March 1 — Yellowstone National Park Established (1872)

            The world’s first national park, Yellowstone, was established on March 1, 1872, when President Ulysses Grant added his signature to the Yellowstone National Park Protection Act.  The creation of Yellowstone was a revolutionary event.  During a time of western colonization, the practice of the federal government was to give land away, or sell it, so that it could be used for productive processes—mining, farming, lumbering, cattle grazing and the like.  To set aside a piece of land this size required the location to be extraordinarily special.

            And it was—and remains so today.  The park covers a huge land area, totaling nearly 3500 square miles, bigger than both Rhode Island and Delaware—combined.  The vast majority lies in Wyoming, with slivers running into Montana and Idaho.  Because of its immense size and long period of protection, Yellowstone is considered the northern hemisphere’s best preserved natural ecosystem.  Management today recognizes that value, and natural processes—including fire and wildlife population fluctuations—are allowed to occur without restraint as fully as possible.

Old Faithful (photo by Jon Sullivan)

            But what makes Yellowstone unique are its thermal features.  The park contains the world’s largest active volcanic caldera, measuring 30 by 45 miles.  It has more than 10,000 geothermal surface features, about half of all found in the world.  Geysers—of which Old Faithful is the most famous, and not particularly faithful—number more than 500, again more than half of the world’s total.  The park experiences as many as 3,000 earthquakes every year, obviously most not large enough to be felt by visitors.

            The wildlife of Yellowstone is also spectacular.  The mammal diversity is high, with 67 native species, and 285 bird species live in the wide range of environments in the park.  The park contains the only continuously free-ranging American bison population still in existence, attracting visitors to the Hayden Valley where the largest herds graze.

American bison (photo by Daniel Mayer)

Two species are symbolic for the park, as well as controversial.  Grizzly bears are a favorite species.  Before 1975, the bears were treated much like pets, as visitors fed them from their cars and campgrounds and used the bears as photographic props.  Since 1975, when grizzly bears were added to the Endangered Species list, they have been managed as natural residents of the park.  Feeding and other casual contact have been outlawed, and people have been removed from prime bear habitat.  As a consequence, grizzly bears have increased in abundance.  Although the U.S. Fish and Wildlife Service believes the bears should be removed from the Endangered Species list, a federal judge has ruled that they remain imperiled and will remain on the list, as of September, 2018.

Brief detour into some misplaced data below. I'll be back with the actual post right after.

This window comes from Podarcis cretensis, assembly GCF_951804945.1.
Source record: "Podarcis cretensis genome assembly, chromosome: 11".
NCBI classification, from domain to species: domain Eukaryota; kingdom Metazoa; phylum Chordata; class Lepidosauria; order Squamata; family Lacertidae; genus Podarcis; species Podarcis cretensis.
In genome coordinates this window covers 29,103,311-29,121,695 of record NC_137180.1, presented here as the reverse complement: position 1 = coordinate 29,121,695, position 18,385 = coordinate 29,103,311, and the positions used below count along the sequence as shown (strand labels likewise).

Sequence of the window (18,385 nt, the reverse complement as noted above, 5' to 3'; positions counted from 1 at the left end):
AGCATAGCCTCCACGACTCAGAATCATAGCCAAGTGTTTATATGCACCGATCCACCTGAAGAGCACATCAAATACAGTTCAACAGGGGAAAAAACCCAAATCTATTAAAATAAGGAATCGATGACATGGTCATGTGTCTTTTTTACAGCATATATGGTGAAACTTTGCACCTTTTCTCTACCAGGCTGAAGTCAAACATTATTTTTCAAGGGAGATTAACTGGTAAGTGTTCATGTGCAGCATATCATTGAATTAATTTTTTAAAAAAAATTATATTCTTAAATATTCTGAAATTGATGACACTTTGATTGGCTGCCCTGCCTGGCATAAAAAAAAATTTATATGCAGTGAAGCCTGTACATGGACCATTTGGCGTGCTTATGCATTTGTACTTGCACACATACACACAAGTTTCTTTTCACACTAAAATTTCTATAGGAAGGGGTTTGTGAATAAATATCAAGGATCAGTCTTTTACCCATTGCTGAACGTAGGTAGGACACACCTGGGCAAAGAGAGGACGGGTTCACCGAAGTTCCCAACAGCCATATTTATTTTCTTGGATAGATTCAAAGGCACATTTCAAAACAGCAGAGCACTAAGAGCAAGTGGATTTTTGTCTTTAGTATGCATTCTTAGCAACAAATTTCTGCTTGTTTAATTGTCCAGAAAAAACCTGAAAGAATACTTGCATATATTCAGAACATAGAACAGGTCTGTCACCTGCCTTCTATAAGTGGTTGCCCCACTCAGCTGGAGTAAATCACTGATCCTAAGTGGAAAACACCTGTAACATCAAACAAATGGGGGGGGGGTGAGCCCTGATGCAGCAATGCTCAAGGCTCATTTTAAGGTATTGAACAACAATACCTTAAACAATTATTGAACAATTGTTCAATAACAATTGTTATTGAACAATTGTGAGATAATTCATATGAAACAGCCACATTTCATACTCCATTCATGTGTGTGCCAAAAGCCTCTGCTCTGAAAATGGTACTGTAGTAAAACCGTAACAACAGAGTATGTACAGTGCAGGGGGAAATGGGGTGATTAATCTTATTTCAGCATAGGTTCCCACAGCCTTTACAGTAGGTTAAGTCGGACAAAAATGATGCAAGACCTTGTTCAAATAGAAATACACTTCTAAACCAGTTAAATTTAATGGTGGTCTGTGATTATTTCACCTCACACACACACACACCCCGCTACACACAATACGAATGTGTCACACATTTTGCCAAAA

Similar trends have occurred for Yellowstone’s other symbol—the gray wolf.  Wolves had been eliminated from the park in the early 1900s, but after being added to the Endangered Species list in the 1970s, a restoration process began.  The first strategy was stocking wolves from Canadian packs.  The successful restoration efforts have led to the total recovery of wolf populations, with more than a dozen packs now occupying the park.  They are no longer on the Endangered Species list.  Some people object to the restoration of wolves, citing their predation on cattle and elk outside the park. 

A tagged wolf in Yellowstone (photo by Dough Smith, National Park Service)

            Most people, however, love what has happened to restore and preserve Yellowstone.  Annual visitation now tops 4 million people, making Yellowstone one of the top five destinations for national park enthusiasts.  Expect big crowds in July, though, as more than 30,000 people each day descend onto the park’s roads and picnic grounds. 

            We take for granted today the level of care and management that Yellowstone receives,    but the park didn’t start that way.  The park’s first superintendent, Nathaniel Langford, was unpaid and had neither a budget nor staff to help him.  Eventually Congress balked at the government’s inability to manage the park, and they turned it over to the U.S. Army in 1886.  Army troops patrolled the park on horseback, guarding the major attractions and expelling poachers.  Not until the National Park Service was created in 1916 did the job of managing the park revert to a civilian workforce.  Today that workforce includes more than 300 permanent and 400 seasonal employees, dedicated to preserving one of the world’s great natural treasures.

References:

National Park Service, Yellowstone National Park.  Birth of a National Park.  Available at:  https://www.nps.gov/yell/learn/historyculture/yellowstoneestablishment.htm.

National Park Service, Yellowstone National Park.  Park Facts.  Available at:  https://www.nps.gov/yell/planyourvisit/parkfacts.htm.

UNESCO.  World Heritage list:  Yellowstone National Park.  Available at:  http://whc.unesco.org/en/list/28.

Yellowstone National Park.  Grizzly Bears & the Endangered Species Act.  Available at:  https://www.nps.gov/yell/learn/nature/bearesa.htm.